Rhona Barnett-Pierce

RHONA PIERCE

January 1, 2024

Diversity Hiring Predictions for 2024: A Conversation with Tara Turk-Haynes

Tara Turk-Haynes

Tara Turk-Haynes

Tara Turk-Haynes is an executive leader with over 18 years of experience in Talent Acquisition, employee engagement, and Diversity, Equity, and Inclusion. Tara is the founder of Equity Activations, she helps companies develop strategies to make talent acquisition equitable, foster inclusive workplace environments, and implement impactful DEI initiatives. She is a sought-after speaker and consultant trusted by companies like Culture Amp and Sound Edit, and has been on stages at TA Week, RecFest USA, and many more.

Diversity, equity, and Inclusion are among the top things candidates consider when evaluating potential employers.

In fact, 70% of job seekers want to work for a company that demonstrates a commitment to diversity and Inclusion, according to a 2020 survey from The Manifest.

In 2023, more companies went public with their DEI data and goals. This trend is partly driven by the growing importance of DEI in retaining employees, attracting talent, and appealing to customers [].

But we also saw a slowdown in DEI momentum. Some of the factors that contributed to this slowdown include:

  • Economic uncertainty
  • Increasing politicization of diversity-related topics
  • General “fatigue”

 

Concerns over legal risks and political backlash have led some companies to de-emphasize DEI data and analytics in their efforts[].

 

Diversity Hiring isn’t dead!

As we move into 2024, companies will have to navigate the evolving landscape while maintaining a commitment to diversity and Inclusion in a manner that aligns with legal and societal norms.

I asked my former manager and friend, Tara Turk-Haynes, about where she thinks we’re headed as it relates to Diversity Hiring and what we can expect for 2024. Below is a summary of our conversation.

 

What cultural shifts do you predict will significantly impact diversity hiring practices in 2024?

 It’s such a mess right now; I feel like it’s such a mess. Specifically in the US, politically. The election is going to be a lot. That’s going to be a huge factor on the economy. It always is. But that also then connects to our legislative and our court branches. It’s all connected. We didn’t know Roe v. Wade would be overturned like it was. A lot of us thought that was impossible.

I think people need to understand that the impossible can happen. The security that we feel with protections for people who have not always had the most accessible experience within the workplace are very fragile. And so it really depends on us voting.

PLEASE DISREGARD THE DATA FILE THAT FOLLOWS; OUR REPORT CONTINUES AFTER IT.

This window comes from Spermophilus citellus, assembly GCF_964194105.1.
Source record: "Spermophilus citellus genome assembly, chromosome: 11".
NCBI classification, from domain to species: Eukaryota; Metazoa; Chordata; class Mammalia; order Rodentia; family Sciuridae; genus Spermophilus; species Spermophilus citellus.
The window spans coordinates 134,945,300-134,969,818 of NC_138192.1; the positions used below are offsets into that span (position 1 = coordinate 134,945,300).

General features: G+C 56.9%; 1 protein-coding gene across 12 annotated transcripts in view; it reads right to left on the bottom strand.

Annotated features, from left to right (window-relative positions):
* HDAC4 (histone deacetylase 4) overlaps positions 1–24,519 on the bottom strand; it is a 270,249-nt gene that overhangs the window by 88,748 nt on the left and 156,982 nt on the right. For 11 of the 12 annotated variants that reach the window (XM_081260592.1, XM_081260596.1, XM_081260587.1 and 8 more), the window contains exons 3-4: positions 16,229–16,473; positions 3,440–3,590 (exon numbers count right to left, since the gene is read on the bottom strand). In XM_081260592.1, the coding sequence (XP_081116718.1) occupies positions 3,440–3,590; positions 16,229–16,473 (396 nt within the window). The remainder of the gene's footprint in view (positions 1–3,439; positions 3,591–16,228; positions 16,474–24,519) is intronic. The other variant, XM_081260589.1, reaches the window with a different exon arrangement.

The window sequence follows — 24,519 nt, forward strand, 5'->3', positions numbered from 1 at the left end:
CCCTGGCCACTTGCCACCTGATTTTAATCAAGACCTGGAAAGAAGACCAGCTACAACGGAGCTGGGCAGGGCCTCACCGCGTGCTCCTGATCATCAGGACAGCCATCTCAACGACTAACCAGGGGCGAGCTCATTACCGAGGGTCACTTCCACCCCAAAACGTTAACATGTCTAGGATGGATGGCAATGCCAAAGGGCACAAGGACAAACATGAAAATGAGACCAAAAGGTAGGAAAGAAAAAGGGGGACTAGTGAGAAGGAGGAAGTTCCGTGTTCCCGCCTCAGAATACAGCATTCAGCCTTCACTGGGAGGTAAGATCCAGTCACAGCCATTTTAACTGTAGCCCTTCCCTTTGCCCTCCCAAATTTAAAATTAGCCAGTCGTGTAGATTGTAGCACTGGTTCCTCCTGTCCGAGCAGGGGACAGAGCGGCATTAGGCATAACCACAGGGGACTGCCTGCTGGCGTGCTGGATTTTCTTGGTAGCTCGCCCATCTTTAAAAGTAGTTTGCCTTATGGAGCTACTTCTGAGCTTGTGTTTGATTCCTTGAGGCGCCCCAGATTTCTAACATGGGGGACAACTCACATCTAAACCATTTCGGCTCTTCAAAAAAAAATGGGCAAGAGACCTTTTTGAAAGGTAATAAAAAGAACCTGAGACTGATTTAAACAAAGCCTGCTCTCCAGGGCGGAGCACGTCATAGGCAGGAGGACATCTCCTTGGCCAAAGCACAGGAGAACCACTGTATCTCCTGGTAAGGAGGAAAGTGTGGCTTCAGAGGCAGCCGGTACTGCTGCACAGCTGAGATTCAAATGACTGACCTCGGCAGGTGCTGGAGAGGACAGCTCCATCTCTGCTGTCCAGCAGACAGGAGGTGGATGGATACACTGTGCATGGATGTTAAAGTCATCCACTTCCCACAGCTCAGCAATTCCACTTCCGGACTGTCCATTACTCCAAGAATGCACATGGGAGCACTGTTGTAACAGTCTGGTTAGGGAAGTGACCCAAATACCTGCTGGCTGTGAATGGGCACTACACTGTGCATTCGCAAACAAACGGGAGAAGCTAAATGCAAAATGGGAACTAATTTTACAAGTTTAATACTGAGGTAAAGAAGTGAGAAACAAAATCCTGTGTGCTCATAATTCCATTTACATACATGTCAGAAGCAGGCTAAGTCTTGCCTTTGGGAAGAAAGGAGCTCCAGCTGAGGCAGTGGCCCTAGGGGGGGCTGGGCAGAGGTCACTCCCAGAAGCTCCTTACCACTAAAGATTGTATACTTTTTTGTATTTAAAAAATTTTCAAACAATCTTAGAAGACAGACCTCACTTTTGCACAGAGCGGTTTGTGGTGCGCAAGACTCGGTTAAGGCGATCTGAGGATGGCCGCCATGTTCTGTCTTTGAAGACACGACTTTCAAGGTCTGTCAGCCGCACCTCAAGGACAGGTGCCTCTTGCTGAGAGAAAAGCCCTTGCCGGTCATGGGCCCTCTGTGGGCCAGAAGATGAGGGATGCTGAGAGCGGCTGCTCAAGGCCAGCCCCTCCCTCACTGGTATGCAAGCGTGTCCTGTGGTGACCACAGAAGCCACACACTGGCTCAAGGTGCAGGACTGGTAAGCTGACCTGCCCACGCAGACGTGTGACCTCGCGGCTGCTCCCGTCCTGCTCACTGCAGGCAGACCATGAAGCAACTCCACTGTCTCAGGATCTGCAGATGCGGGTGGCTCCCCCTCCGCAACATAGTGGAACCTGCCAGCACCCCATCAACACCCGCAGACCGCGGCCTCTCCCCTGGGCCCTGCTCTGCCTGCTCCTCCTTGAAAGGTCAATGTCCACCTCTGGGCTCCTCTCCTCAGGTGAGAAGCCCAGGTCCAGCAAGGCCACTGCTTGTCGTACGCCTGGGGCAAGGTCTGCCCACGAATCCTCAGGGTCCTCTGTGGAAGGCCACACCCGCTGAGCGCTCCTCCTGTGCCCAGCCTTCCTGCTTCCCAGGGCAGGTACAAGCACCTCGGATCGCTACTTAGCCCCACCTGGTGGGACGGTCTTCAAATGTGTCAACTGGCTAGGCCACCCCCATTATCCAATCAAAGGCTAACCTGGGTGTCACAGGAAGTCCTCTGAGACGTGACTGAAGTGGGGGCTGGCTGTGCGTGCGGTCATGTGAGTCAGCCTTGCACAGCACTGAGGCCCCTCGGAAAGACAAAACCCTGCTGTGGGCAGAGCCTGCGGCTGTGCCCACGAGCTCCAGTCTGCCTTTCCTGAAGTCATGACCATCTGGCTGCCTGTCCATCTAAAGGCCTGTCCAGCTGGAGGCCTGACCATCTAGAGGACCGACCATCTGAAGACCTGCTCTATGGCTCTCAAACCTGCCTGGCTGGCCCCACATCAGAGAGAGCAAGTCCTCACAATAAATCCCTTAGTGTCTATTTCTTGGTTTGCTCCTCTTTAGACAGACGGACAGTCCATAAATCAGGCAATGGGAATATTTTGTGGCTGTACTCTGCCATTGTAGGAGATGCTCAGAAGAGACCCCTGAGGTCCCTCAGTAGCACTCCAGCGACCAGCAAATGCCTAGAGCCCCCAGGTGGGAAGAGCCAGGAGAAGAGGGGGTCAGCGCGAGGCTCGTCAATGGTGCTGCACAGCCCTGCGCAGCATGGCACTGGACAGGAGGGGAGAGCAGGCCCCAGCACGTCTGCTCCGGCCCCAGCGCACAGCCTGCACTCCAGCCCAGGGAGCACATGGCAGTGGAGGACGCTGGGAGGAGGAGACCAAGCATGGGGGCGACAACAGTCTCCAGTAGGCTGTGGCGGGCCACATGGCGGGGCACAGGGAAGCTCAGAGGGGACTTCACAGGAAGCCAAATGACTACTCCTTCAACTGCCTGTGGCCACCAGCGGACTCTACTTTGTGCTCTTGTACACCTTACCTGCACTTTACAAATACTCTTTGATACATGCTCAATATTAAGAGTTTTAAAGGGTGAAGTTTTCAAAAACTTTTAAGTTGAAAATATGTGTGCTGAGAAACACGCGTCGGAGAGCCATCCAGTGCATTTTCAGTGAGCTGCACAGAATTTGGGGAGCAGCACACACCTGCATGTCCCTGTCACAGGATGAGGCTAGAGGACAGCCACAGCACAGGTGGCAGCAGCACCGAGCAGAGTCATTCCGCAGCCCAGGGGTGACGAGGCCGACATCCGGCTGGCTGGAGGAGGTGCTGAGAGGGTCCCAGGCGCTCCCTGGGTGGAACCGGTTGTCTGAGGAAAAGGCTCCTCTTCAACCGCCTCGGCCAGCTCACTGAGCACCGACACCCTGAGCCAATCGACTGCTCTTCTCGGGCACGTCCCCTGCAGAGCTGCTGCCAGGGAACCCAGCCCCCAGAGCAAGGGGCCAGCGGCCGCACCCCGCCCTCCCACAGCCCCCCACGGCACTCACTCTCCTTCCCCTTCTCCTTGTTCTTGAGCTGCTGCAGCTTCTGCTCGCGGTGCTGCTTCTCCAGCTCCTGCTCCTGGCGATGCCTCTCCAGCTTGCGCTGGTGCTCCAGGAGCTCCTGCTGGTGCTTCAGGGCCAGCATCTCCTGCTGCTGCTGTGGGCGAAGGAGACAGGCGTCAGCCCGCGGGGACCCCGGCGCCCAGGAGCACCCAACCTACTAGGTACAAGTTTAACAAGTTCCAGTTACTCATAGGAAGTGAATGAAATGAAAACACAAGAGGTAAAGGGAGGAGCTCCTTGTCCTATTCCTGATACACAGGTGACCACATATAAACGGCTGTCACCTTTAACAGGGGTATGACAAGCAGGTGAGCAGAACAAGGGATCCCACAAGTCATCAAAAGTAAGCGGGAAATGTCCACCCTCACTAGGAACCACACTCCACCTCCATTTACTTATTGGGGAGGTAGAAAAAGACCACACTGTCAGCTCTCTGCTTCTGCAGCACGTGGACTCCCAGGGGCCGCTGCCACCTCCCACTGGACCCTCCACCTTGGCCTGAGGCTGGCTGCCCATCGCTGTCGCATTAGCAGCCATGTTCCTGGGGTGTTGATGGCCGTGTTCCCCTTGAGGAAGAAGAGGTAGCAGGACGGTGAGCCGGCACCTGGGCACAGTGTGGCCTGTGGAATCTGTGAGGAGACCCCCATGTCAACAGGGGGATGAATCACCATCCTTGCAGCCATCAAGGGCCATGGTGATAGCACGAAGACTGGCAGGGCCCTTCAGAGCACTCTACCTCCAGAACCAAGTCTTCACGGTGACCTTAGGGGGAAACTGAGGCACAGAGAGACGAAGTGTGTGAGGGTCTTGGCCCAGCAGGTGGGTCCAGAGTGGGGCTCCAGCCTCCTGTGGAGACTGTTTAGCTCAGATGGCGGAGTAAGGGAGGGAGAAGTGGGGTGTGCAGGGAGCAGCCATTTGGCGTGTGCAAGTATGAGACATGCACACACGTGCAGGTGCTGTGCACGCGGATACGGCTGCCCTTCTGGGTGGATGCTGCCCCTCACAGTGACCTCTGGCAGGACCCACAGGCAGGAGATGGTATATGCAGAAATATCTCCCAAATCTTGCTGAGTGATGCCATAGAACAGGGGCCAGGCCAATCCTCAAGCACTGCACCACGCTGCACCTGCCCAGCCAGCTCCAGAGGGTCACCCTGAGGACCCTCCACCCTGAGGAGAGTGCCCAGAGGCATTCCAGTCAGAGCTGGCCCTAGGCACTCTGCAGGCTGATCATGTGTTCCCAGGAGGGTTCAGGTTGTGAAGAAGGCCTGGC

If you are passionate about your ability to apply for a remote job, or if you want to see salary ranges on job postings, all of that is connected to the politics of this country.

And because that’s so material right now, I can’t pinpoint where we’re going because it’s so up in the air. It’s just so wild.

People need to know it’s all connected, which is why you should be talking about some of these things at work in a way that’s very safe and connected to the business and connected to people and productivity. It’s not separate.

 

Facilitate Political Conversations at Work

“There’s a really productive way to have these conversations, and it’s transparent and supportive without it turning into a debate. We just need to be bracing ourselves for the impossible happening because it could. It’s happened already.

Your HR Team, for example, will have to deal with the ramifications of benefits changing ramifications of caregivers, how you hire in terms of using your demographics, etc. What’s legal, what’s not legal. All of these things come back to us at some point. It is not over there. It’s immediately right here. So ensuring you strategically think about all those scenarios is important.”

Tara likes it when CEOs encourage voting by allowing employees to take the time needed to go and vote.

 “We need more people to have their voice so that we can deal with these things in real-time, regularly. Normalizing the impact that anything that happens in the world is going to happen within your workplace.”

 

Defining Diversity Hiring

The theme of the conversation I had with Tara centered around the fact that most companies haven’t defined what Diversity Hiring means to them. It’s apparent that Executives and the teams within the company responsible for executing Diversity Strategies aren’t on the same page.

Tara has been a DEI-focused Talent Acquisition professional since the beginning of her career. We discussed how her outlook has changed over the years.